The Sam Cary Bar Association (“SCBA”) and the Colorado Association of Black Women Attorneys ("CO-ABWA"), expresses its deep concern and condemnation with the University of Denver’s recently approved and hosted speaker, Ilya Shapiro. SCBA and CO-ABWA also expresses concern over the events leading up to and following Mr. Shapiro’s speaking engagement. The commonality with all of these events is the University’s inability to acknowledge clear hate speech, listen to its students from marginalized backgrounds when they expressed legitimate concerns, and understand how freedom of speech works and how it plays a role in the education of our future community leaders. We call on the University to take proactive steps to assess the needs of the students of color and from other marginalized communities, the impact hate speech has on them and their ability to learn and grow, and ways in which the university can support its entire student community.
First, in the Chancellor’s Statement on Diversity, Equity and Inclusion, it was stated that “[i]n an organization so reliant on its people, creating a diverse and inclusive community isn’t only the right thing to do; it’s critical to the successful implementation of our mission.” We agree with the Chancellor’s statement. The creation of a diverse and inclusive community necessarily rests on many pillars, one being safety. Safety is of particular concern for students, faculty of color, and those from other marginalized communities, because truly feeling and being safe is not a common occurrence for those communities and we know that based on the Chancellor’s statement plus the DEI action plan that was put into place by the University back in 2020. Speakers like Mr. Shapiro erode that safety and indicate to those in marginalized communities that the University does not understand or value that foundational need for safety. In the wake of this misstep, the University must now reach out to its students to more fully understand what needs to be done to heal this breach in trust and find ways in which the University can once again create a safe environment, which is foundation for an inclusive community.
Next, these recent events call into question the University’s understanding of marginalized communities and their history. Instead of creating a robust forum for debate and learning, the University instead triggered a cascade of trauma-induced reactions from many of those various communities. Mr. Shapiro’s speech and platform is remarkably similar to generations of white supremacists who routinely champion anti-Black, anti-color, anti-women, anti-LGBTQIA+ rhetoric. The fetishization and complicity of that rhetoric that has been growing across the country has resulted in dangerous attacks on those in marginalized communities. Indeed, such results are not absent from today’s society in which we see not only a continuation of systemic and institutional othering, we see renewed and expansive vigor and passion for new forms of marginalization. In addition, we also see an increase in violent attacks against people from marginalized backgrounds. If the University truly wishes to create an inclusive environment, it should not stoke the embers that cause the flames of racisms, misogyny, and homophobia.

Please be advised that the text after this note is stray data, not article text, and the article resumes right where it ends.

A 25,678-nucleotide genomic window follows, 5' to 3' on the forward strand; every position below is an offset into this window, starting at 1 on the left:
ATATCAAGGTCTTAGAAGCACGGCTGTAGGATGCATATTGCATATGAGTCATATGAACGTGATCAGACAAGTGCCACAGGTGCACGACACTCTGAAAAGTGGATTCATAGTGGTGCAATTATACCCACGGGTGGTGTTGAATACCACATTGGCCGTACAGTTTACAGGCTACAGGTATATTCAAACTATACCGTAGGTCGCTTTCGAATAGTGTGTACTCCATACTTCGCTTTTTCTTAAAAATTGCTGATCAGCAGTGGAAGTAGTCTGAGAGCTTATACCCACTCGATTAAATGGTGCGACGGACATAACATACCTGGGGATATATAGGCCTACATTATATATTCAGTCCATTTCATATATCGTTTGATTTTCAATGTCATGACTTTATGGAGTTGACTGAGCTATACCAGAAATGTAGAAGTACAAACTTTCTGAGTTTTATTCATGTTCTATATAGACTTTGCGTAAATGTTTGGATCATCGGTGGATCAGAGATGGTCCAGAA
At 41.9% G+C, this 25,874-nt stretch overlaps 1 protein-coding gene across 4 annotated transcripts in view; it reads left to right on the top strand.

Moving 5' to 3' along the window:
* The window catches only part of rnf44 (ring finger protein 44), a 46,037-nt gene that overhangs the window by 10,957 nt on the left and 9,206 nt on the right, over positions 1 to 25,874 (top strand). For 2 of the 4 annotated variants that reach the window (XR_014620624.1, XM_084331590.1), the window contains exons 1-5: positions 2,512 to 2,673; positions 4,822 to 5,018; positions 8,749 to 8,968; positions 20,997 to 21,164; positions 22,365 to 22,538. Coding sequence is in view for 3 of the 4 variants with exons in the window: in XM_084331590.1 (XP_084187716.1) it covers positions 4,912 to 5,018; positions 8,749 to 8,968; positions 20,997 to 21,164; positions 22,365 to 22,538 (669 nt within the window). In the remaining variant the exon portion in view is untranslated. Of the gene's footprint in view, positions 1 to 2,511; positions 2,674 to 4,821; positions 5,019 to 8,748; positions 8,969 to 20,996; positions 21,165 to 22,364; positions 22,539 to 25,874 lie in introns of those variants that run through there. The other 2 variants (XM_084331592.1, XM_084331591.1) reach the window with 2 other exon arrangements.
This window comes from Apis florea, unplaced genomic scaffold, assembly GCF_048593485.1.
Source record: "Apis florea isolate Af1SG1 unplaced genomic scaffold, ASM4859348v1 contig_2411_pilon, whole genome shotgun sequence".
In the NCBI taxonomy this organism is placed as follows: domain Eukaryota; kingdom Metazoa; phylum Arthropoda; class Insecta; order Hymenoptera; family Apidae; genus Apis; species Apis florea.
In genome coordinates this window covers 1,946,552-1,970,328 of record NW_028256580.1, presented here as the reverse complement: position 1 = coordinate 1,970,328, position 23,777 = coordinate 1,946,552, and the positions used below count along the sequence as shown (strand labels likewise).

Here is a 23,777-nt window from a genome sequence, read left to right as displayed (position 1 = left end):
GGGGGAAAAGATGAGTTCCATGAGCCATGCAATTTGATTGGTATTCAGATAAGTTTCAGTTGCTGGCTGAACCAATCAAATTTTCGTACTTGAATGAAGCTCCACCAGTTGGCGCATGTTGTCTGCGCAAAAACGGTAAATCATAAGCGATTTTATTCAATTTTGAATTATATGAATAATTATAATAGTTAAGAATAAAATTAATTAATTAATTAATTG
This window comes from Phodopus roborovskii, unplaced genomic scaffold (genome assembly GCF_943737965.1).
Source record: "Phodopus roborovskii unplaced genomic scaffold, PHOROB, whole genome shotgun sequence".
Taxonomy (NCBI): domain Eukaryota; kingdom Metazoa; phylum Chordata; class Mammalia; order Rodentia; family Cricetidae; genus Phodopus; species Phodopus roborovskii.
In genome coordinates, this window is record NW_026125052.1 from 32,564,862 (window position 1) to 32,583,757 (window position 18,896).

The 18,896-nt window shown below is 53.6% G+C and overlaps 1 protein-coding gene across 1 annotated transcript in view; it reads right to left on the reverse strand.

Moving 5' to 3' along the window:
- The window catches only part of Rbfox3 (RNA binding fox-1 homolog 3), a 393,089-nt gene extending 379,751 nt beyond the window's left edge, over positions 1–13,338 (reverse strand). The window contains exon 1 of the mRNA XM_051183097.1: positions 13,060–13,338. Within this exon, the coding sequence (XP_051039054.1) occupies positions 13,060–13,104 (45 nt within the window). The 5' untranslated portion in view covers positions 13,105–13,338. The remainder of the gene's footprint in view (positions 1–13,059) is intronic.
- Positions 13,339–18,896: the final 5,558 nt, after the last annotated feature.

Finally, the recent events demonstrate that the University is not listening to its students of color or its marginalized students, despite acknowledging that Black students in particular have “long asked for meaningful changes.” Students were clear with the administration – this speaker is harmful and hurtful and only causes damage. While we respect the notion of free speech and open discourse, we do not support platforming hate speech that harms marginalized communities.. We do not believe you should, either. We also believe that when students raise concerns, the answer is not to produce more security, which causes many to feel less secure, ban free speech, and limit the reactions from those present – even listing career-limiting sanctions against those who react. The net result was to make many students feel unsafe, not welcomed, and threatened by the University. Indeed, even students not from marginalized backgrounds have expressed these same concerns. Needless to say, none of these actions are consistent with an inclusive environment for all students, nor are they consistent with the goals of the DEI efforts expressed by the University. In fact, these steps are directly contradictory to those notions.
We call on the University to take meaningful and public steps to address these issues. Listen to your students of color and those from marginalized communities and believe them when they speak. Hear their concerns and why safety is important to them and why and how it runs so deep. Take time to consider the speakers you present to truly understand if they add to an academic discourse or if they add to historic hate, violence, and trauma while also bolstering white supremacy. Finally, show your students that you have erred with a public apology and demonstrate to them that they truly matter and are welcome to equally exist at this institution with dignity, by learning and growing from this negative experience and revisiting all DEI efforts. As attorneys who work and live in Colorado, many of whom work and live in the Denver metro, we see you and are watching what you do next. We are happy to be part of the solution, but you must make those first meaningful steps.
The Sam Cary Bar Association and the Colorado Association of Black Women Attorneys